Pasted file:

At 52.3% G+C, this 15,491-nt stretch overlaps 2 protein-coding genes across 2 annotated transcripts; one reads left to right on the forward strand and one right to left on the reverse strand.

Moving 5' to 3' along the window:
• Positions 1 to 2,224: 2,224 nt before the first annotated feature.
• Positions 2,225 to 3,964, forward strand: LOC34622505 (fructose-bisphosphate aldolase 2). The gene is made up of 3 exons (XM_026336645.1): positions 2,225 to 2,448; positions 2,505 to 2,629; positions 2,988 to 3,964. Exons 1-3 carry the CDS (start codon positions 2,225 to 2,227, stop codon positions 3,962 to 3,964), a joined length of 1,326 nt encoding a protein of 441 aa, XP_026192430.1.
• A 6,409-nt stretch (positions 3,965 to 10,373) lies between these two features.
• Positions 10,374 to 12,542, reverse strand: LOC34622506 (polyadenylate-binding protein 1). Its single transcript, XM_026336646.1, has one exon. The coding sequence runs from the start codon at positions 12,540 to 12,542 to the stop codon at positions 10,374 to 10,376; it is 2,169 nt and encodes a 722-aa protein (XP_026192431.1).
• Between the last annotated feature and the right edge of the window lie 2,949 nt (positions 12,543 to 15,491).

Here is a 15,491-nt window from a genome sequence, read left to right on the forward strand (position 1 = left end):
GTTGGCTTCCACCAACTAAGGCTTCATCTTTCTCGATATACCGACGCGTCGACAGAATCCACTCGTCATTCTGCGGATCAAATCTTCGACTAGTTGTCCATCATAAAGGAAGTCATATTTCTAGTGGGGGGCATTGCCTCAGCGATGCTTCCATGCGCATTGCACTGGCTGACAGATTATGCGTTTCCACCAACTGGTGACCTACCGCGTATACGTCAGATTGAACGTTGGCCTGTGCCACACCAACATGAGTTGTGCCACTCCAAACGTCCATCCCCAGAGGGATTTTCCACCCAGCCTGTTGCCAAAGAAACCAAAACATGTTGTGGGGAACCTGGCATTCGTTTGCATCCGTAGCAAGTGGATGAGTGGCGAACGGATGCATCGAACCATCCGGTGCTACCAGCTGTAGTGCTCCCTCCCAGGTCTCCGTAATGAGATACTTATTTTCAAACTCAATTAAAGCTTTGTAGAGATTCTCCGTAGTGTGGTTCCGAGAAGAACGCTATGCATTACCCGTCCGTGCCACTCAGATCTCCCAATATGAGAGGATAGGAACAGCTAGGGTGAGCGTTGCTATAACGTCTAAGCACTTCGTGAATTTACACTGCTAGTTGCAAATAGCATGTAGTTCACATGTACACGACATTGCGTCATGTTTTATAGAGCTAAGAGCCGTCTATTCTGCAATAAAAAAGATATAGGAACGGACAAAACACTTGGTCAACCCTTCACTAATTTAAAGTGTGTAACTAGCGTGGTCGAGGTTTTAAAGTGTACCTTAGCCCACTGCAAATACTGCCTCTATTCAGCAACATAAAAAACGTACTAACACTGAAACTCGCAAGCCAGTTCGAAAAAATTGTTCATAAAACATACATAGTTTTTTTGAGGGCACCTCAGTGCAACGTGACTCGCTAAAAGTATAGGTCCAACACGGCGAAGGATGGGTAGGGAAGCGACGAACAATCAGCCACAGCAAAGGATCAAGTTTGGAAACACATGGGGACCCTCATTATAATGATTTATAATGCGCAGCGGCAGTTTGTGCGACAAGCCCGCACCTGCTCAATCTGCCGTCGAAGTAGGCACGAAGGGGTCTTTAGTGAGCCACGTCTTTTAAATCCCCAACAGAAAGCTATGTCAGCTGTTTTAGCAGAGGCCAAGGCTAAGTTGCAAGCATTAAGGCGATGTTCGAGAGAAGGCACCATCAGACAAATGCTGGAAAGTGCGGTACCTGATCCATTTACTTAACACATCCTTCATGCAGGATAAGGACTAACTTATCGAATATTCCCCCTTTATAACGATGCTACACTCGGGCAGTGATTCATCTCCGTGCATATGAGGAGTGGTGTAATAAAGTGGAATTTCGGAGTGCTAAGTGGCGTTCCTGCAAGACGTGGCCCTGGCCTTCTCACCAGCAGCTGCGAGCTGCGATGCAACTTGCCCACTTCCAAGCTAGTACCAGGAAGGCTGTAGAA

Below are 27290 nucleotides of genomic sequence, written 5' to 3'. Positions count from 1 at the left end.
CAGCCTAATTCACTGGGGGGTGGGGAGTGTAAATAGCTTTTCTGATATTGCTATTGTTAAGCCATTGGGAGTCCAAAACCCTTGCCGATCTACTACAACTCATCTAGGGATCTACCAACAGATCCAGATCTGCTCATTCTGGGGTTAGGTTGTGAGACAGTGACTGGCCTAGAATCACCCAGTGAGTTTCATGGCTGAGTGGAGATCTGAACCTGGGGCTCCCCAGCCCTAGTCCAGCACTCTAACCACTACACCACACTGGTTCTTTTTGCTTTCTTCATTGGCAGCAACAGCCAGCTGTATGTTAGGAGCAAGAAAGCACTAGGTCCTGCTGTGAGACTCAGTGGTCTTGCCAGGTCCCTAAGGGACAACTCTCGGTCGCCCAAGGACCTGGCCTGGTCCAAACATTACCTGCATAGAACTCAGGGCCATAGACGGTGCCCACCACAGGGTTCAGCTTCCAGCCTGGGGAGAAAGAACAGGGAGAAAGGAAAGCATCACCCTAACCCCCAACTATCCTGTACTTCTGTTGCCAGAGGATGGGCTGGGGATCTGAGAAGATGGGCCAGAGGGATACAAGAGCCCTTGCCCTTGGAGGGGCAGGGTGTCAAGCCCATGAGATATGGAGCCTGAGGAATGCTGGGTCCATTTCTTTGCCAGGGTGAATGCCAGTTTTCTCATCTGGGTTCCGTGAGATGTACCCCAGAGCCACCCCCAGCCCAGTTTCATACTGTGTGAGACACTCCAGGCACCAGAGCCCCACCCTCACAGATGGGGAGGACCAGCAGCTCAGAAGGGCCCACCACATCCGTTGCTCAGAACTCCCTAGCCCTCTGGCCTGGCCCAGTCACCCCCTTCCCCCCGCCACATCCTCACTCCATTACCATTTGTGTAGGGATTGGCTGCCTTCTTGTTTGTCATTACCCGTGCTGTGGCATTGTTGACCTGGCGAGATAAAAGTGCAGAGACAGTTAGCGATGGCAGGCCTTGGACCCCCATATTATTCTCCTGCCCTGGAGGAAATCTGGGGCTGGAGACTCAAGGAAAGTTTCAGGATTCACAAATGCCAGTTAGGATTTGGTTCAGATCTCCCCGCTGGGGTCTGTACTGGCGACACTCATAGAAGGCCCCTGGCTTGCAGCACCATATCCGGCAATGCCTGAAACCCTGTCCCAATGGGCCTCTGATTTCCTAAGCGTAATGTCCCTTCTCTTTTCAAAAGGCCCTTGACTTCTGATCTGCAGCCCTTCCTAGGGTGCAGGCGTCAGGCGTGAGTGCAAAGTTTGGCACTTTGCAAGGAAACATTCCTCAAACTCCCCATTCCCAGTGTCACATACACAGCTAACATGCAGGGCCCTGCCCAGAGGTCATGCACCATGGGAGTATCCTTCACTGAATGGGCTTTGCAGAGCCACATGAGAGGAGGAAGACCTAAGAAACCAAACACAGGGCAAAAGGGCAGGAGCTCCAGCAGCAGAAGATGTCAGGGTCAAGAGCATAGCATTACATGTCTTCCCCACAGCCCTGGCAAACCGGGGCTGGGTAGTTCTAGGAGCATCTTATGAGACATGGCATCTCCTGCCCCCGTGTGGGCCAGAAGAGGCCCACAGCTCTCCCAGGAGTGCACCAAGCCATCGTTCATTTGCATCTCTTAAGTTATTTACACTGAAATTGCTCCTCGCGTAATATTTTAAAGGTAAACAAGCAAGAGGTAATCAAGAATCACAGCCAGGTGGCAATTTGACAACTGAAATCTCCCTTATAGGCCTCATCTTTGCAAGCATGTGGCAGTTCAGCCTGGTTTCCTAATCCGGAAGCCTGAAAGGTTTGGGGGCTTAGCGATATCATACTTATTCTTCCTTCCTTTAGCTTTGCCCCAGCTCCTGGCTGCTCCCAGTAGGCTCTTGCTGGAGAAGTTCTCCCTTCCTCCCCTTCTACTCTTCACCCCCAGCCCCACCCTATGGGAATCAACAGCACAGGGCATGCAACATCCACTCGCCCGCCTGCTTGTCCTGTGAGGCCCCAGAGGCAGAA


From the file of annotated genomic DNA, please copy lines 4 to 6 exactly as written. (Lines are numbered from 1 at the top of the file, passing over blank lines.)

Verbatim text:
• Positions 2,225 to 3,964, forward strand: LOC34622505 (fructose-bisphosphate aldolase 2). The gene is made up of 3 exons (XM_026336645.1): positions 2,225 to 2,448; positions 2,505 to 2,629; positions 2,988 to 3,964. Exons 1-3 carry the CDS (start codon positions 2,225 to 2,227, stop codon positions 3,962 to 3,964), a joined length of 1,326 nt encoding a protein of 441 aa, XP_026192430.1.
• A 6,409-nt stretch (positions 3,965 to 10,373) lies between these two features.
• Positions 10,374 to 12,542, reverse strand: LOC34622506 (polyadenylate-binding protein 1). Its single transcript, XM_026336646.1, has one exon. The coding sequence runs from the start codon at positions 12,540 to 12,542 to the stop codon at positions 10,374 to 10,376; it is 2,169 nt and encodes a 722-aa protein (XP_026192431.1).